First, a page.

Wonder (2017)

This is a great time to be alive for geeky superhero sci-fi movie lovers.  Star Wars:  The Last Jedi is approaching fast, and Justice League is just behind us.  It’s not that all of these movies are good, it’s just that there is always something to see.  And chances are, some of it will be good.

But in the midst of these back-to-back spectacles, it’s easy to overlook other sorts of projects–more modest films that are just as worthwhile, or more so, even for the type of young teen family that I’m part of.  In this case, I’m grateful that we didn’t overlook Wonder.


Not Wonder Woman, right?  That was a good movie too.  But this is Wonder, a movie directed by Steven Chbosky (his third, but the first that I’ve seen) and based on a novel by R.J. Palacio which one of my daughters has read.  The story is about a young boy named Auggie Pullman (Jacob Tremblay) who has all his life had severe facial deformities.  As he approaches 5th grade, his parents make the decision to enroll him school for the first time.  The movie wanders through familiar territory, with the likable outsider being at first shunned by his classmates before slowly making inroads with certain individuals, and eventually proving himself to his classmates.  Auggie is, somewhat predictably, very intelligent and particularly good at science, and in spite of many obstacles is able to overcome his challenges and take positive steps forward with accepting himself and finding his way in the world.

What keeps all this from being a trite is how honestly the characters are developed.  Auggie’s parents are played by Julia Roberts and Owen Wilson, and have a believably loving relationship.  There’s lots of humor to be found in their interactions, but there’s also conflict, disagreements and challenges…very much like every real marriage.  Their older child, Via (Izabela Vidovic), who is used to being ignored because of Auggie’s needs, is going through her own difficulties, and wavers back and forth between being self-absorbed and sacrificially supportive of her brother.  And Auggie’s own journey includes moments of realizing that in spite of his handicap, the world doesn’t always have to revolve around him.  All of these touches keep the film’s world grounded, allowing us to relate to the characters without becoming annoyed by them, and preventing things from being lost in sentiment.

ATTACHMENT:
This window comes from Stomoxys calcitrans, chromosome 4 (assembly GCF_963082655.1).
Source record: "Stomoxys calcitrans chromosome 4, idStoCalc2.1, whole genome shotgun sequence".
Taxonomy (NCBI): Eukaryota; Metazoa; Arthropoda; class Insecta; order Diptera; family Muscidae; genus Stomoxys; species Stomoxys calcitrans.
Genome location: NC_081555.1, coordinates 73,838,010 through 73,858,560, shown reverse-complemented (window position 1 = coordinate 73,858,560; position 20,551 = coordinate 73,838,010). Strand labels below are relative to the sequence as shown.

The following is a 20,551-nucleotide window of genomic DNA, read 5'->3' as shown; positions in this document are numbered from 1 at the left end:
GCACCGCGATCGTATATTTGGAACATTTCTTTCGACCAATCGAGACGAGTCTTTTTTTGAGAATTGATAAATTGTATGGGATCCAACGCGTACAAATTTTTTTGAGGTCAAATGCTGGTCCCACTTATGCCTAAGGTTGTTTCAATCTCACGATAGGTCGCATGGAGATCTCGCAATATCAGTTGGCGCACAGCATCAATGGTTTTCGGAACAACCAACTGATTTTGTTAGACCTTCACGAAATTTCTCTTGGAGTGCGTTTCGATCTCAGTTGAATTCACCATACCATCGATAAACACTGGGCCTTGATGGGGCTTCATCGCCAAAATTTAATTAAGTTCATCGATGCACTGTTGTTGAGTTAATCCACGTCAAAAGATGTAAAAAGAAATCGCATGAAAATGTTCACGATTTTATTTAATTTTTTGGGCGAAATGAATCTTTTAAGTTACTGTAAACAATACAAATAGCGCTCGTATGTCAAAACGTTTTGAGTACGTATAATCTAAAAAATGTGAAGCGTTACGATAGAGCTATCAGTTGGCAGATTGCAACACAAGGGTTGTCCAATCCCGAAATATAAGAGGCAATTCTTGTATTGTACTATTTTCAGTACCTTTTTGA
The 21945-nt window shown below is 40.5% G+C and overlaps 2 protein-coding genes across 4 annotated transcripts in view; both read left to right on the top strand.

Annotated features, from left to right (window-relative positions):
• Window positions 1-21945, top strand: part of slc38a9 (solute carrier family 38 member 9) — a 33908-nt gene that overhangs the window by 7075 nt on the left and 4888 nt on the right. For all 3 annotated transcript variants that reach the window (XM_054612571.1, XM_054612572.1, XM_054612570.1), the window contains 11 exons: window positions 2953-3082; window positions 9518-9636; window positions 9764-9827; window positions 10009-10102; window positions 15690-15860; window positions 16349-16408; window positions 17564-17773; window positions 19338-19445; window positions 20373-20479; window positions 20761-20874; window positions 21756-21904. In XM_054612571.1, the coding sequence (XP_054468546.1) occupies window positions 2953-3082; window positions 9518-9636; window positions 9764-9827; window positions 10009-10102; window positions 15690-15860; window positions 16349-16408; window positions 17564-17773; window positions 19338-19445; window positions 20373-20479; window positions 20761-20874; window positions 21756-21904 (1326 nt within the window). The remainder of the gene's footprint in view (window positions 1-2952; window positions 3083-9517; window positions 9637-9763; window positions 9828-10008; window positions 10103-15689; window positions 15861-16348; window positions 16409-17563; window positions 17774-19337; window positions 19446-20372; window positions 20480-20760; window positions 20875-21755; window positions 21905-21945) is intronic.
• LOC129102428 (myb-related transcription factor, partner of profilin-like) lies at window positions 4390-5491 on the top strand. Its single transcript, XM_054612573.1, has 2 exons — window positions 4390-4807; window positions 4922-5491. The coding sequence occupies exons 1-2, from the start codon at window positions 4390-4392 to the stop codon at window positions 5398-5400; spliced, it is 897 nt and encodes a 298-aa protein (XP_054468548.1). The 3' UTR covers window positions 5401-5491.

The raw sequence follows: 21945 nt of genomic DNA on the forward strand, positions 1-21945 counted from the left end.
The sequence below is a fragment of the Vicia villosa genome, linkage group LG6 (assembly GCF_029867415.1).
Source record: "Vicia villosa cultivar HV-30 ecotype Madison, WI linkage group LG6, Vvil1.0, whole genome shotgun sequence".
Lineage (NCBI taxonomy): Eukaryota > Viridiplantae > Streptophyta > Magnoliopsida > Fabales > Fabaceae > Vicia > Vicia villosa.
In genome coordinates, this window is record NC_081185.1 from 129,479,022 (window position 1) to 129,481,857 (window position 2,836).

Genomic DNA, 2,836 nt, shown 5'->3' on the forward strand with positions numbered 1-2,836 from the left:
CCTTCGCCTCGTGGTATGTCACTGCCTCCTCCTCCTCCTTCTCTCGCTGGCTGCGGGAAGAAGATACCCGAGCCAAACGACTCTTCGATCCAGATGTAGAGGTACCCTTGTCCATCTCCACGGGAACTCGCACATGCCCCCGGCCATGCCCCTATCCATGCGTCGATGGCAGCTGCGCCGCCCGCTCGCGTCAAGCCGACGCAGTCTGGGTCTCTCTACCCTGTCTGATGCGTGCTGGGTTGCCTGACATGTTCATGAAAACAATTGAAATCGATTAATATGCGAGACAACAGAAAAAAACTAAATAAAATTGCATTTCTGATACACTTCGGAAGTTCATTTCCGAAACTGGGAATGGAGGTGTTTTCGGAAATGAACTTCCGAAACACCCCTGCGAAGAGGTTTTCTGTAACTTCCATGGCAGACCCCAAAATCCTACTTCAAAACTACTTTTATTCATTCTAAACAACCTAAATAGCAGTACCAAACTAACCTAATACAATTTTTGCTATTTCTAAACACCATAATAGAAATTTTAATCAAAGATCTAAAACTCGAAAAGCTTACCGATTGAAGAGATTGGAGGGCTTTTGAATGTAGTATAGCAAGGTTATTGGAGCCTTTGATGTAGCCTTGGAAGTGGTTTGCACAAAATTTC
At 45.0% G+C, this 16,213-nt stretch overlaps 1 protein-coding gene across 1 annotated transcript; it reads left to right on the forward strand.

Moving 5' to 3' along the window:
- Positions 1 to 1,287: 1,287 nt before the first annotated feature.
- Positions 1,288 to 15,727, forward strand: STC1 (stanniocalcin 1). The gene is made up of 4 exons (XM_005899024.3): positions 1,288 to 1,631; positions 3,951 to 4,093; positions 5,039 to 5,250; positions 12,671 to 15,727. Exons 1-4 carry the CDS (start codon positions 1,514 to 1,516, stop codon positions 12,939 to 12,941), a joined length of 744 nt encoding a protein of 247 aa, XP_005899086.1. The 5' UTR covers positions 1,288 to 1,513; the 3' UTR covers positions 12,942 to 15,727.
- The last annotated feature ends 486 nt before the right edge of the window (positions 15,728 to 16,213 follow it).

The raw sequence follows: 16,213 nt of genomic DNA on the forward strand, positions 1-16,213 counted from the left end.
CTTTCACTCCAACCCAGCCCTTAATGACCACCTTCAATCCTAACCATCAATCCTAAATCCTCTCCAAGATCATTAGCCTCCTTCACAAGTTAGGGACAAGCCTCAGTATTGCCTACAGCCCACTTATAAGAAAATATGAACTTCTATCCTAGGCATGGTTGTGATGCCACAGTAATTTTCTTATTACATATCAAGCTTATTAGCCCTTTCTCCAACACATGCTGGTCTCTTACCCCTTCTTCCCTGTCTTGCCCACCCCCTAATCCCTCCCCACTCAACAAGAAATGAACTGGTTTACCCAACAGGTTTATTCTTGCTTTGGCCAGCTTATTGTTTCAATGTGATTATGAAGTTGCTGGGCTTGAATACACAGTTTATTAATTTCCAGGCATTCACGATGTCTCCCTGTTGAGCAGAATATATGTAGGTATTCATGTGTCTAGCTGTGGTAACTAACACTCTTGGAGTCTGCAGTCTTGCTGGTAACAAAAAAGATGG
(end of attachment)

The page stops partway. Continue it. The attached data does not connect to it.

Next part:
The movie has a nice storytelling style in that it regularly shifts perspectives to allow the audience to see key events from different points of view.  In addition to seeing things through the eyes of central characters Auggie and Via, we also go into their respective closest friends, Jack and Miranda.  This broader range of viewpoints helps the movie to be about more than just Auggie’s plight, and fits the general theme of their being more to people than meets the eye.  According to my daughter, the book included two other perspectives as well, one of which she particularly missed seeing in the film version (Julian, the school bully).  But it’s hard to imagine seeing a whole other set of scenes without the story being dragged down.  Oh well, movies are movies and books are books.

The film is full of good performances, with Jacob Tremblay’s Auggie being the obvious standout.  He has an innocent sort of guilelessness which in director’s Chbosky’s hands manages to be charming without descending into sappiness. I also liked Izabela Vidovic’s Via quite a bit, which is good because a lot of the film revolves around her.  And Julia Roberts is typically wonderful, projecting strength in the midst of fretfulness.

There are some story beats that might make one grimace a bit–contrivances that feel somewhat forced, such as what happens on the opening night of the play that Via is understudying the lead for, or the predictable recipient of a special medal at the school graduation at the end.  But if you allow yourself to go on the emotional journey that the movie wants to take you on, anchored by a whole range of authentic characters, these sorts of moments are easy to excuse.

All in all, Wonder was a immensely satisfying movie, and one that my entire family (aged 11-48) got a lot of enjoyment out of.



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